Fred Khumalo Columnist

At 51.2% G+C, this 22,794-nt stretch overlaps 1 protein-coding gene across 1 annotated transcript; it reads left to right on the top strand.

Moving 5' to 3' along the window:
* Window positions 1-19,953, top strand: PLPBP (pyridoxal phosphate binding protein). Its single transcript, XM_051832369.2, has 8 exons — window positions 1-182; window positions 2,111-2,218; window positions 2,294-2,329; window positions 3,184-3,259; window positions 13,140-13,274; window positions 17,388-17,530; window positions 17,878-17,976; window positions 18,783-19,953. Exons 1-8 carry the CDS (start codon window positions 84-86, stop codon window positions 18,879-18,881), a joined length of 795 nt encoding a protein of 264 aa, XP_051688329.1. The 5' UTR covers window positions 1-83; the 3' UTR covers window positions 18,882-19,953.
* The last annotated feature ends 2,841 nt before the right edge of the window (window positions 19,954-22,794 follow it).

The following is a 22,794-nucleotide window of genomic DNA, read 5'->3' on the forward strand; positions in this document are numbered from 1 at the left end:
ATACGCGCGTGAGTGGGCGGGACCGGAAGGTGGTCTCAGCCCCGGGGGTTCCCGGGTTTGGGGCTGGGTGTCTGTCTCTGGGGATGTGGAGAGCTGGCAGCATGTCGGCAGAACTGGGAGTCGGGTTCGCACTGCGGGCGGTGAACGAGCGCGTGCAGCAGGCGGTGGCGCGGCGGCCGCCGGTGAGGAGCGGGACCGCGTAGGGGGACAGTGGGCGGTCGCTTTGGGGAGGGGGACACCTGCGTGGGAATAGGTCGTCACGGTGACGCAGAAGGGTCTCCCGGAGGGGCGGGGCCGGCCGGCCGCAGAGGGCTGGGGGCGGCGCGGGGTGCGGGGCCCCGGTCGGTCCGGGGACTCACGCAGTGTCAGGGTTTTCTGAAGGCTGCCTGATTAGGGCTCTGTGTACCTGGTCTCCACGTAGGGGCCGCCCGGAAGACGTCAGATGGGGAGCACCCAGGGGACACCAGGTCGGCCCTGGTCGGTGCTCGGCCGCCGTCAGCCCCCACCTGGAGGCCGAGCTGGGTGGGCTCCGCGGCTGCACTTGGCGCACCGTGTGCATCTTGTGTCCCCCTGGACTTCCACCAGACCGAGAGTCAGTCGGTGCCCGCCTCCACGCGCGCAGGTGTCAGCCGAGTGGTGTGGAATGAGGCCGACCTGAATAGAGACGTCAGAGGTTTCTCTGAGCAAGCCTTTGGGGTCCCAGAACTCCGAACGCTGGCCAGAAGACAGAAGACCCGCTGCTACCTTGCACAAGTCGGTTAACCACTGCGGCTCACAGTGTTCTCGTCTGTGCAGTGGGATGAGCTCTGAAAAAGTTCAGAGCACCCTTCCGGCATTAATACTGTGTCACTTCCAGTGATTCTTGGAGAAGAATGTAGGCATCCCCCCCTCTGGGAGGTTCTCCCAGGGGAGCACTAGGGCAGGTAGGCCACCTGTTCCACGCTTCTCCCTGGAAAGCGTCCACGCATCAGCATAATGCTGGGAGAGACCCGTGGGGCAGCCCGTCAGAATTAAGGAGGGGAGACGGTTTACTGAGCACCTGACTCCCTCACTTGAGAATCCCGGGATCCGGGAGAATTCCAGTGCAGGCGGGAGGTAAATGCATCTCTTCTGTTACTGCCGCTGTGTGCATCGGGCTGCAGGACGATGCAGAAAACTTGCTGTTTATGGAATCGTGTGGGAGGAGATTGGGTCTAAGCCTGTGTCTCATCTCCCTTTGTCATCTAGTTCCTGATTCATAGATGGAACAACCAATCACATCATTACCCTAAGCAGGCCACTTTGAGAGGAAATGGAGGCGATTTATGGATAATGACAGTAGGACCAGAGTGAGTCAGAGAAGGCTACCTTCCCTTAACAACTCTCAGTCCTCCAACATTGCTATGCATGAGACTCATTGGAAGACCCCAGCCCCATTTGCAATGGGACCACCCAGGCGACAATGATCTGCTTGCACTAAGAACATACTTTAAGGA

When I was growing up, a chap who had a rich vocabulary (especially in English) was said to have swallowed a dictionary. It was sometimes said in derision but mostly in reverent tones: "Eyi, you can’t touch that one. He swallowed a dictionary!" In my teens I was often regarded as a dictionary-swallower. In a rough neighbourhood, this was useful. The tough guys who could barely spell their names were skirt chasers. And girls, as we know, love beautiful words. So the thugs turned to the dictionary-swallowers for help with words. And we were happy to oblige, producing bombastic letters in English, the preferred language of courting. Broken English. Terrible English. To this day, township Romeos lapse into English when they "pleat" girls. (They have now made it even worse by using terrible twangy pseudo-American accents.) At any rate, as a ghostwriter, I would generally open with the salutation: "I’m still inhaling and exhaling in this globosity. The closer I get to you (hopefully one d...

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